God Desires Multiplication

“When he was but one I called him, then I blessed him and multiplied him.” (Isa 51:2)

by John Wilson

John-Wilson-photoGod loves multiplication. Isaiah set Abraham up as a case in point, recalling how God calledAbraham, and blessed him and multiplied him into a great nation.

The early beginnings did not seem hopeful; but following their redemption from Egypt, a blessing is pronounced again over Abraham’s descendants: “The LORD bless you and keep you.” This commentary is added to the blessing: “So they will put my name on the Israelites, and I will bless them” (Numbers 6:27)

This purpose—God’s glory on display in humanity—is iterated throughout Scripture until the second Adam comes to create in himself “one new man” whom he blesses with every spiritual blessing for the “praise of his glory”. This “new humanity” is sent out to multiply by making disciples among the nations.

However, Abraham’s descendants failed to be the people God intended them to be, and he looked for one man in whom multiplication could be sparked again—a prophet, perhaps, or a priest or a king—one, unique man to stand between God and sinful humanity. The absence of such a man was Isaiah’s burden: “There is none to guide her among all the sons she has borne, nor is there one to take her by the hand among all the sons she has reared” (Isa 50:2; 51:18; 59:16).

Into that vacuum of representative leadership steps the Suffering Servant—a unique individual who listens to God, mediates a word of redemption and hope; suffers on behalf of and intercedes for his people; and who makes “the many” righteous. Through him God revitalizes Israel towards the multiplication of a growing family of God’s people.

But the question is asked, “Where do these come from?” (Isa 49:2-3, 21; 50:4-9; 53:4-12).

The answer of course is: “From God.” There is always a divine initiative just as there was with the father of the nation—Abraham: “When he was but one I called him, then I blessed him and multi-plied him” (Isa 51:2).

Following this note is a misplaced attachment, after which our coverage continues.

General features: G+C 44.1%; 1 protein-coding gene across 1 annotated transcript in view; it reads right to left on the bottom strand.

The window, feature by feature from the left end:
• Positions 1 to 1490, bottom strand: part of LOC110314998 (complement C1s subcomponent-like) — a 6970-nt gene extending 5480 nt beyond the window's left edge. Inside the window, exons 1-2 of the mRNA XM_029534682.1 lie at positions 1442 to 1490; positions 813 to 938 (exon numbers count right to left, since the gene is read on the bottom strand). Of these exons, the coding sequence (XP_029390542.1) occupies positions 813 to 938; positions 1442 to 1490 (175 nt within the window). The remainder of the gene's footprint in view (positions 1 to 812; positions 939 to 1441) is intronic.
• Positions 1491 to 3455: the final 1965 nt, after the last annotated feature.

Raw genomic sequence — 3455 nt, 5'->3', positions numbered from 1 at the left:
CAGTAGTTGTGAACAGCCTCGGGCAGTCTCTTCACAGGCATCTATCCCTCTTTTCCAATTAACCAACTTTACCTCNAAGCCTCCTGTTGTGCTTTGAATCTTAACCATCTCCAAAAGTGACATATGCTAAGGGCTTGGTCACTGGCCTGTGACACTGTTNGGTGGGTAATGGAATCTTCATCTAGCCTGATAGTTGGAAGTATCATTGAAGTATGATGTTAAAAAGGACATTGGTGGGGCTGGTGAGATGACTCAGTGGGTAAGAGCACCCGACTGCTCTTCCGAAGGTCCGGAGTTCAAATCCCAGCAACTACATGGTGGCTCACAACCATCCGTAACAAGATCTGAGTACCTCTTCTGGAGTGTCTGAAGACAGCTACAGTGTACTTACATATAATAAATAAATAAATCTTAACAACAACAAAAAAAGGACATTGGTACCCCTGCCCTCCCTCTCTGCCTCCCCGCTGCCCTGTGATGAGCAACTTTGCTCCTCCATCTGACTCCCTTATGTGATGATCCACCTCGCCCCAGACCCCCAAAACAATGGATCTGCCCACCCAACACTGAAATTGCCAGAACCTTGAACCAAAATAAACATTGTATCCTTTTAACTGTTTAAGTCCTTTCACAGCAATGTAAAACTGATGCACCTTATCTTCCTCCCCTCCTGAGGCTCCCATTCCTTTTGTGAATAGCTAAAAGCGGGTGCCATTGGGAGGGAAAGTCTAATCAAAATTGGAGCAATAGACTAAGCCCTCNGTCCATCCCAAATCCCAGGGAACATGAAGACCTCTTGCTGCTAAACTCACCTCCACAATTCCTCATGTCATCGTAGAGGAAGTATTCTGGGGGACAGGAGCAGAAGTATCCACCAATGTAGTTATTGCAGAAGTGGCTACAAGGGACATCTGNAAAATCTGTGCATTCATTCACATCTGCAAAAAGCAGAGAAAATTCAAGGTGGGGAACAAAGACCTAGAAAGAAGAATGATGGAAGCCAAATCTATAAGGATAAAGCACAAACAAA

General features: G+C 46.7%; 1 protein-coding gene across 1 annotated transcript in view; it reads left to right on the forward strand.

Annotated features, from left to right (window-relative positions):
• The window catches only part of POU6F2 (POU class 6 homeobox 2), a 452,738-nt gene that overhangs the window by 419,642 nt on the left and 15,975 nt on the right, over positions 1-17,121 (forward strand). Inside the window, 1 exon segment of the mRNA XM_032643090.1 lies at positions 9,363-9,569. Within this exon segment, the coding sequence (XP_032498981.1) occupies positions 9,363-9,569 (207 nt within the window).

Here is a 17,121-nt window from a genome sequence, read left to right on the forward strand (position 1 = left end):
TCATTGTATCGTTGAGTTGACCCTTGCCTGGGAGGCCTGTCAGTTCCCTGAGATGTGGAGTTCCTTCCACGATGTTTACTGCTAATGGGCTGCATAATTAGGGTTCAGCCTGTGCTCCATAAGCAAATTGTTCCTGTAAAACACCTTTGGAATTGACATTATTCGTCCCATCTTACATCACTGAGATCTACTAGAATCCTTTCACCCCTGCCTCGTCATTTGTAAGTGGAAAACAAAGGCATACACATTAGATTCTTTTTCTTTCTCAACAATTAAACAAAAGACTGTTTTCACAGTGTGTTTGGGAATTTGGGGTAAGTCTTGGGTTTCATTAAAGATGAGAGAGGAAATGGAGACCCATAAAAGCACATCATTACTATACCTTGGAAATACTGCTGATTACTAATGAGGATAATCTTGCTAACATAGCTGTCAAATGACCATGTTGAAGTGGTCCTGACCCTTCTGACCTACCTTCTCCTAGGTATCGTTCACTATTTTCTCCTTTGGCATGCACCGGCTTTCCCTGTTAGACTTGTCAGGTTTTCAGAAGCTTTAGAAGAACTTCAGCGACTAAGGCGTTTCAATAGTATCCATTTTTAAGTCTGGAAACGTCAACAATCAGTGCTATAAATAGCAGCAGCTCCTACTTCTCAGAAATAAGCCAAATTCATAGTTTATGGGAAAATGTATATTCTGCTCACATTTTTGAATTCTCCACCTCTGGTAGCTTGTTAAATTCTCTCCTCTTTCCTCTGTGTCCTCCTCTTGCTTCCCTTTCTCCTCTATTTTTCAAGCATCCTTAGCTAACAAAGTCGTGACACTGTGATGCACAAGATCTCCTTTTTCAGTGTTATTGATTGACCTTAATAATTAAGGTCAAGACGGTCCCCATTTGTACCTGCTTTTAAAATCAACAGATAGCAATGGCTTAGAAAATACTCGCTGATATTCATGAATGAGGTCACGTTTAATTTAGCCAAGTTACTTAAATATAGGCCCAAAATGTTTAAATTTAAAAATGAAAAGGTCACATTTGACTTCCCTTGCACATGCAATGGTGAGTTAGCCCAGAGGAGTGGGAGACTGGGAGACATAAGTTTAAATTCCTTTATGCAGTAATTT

There was no inherent potential in that solitary old man with an infertile wife! Yet this one man became “many” through the blessing of Yahweh.

Let us take both hope and guiding principles from these reflections.

God desires multiplication! If God desires it, he will do it. It flows out of his creative and redemptive blessings to us through Christ. Multiplication is the inevitable consequence of his lavish grace through “spiritual blessings” on those who like Abraham, believe that God can and will do what he says he will do.

It is not our strategies or methodologies which guarantee multiplication. Isaiah was concerned about Israel’s dependence on “horses and chariots”—their own self-generated schemes and stratagems to build military strength and to form political alliances. A spirit independent of God, self-confident or dependent on external resources, is one of the greatest hindrances to

God’s blessing. Perverse persistence in seeking solutions to life’s problems and salve for sick hearts anywhere other than in God is idolatry (Isa 40:18ff; 44:9ff; 46:1-7).

It is popular to talk about church multiplication these days; but let us not forget that what God desires is faith-full, worshipping people; disciples. Strong churches come when we model and not merely teach how children of God must live.

Let us exemplify patient Abrahamic-like trust in God as we disciple new believers. Then God will bless us and multiply his disciples. That’s his business. It is his goal and his delight. He loves multiplication.


John is a 3rd generation missionary. He and his wife, Gloria, served twenty years as missionaries in Papua (Irian Jaya), Indonesia, and currently is the Asia Training Coordinator for World Team. They have 3 adult sons. Along with elders of the “stone age” Yali people in Papua, John & Gloria helped to translate the entire Bible — the first completed translation in any language in Papua.

Article extract from Asian Mission 2008 March Issue.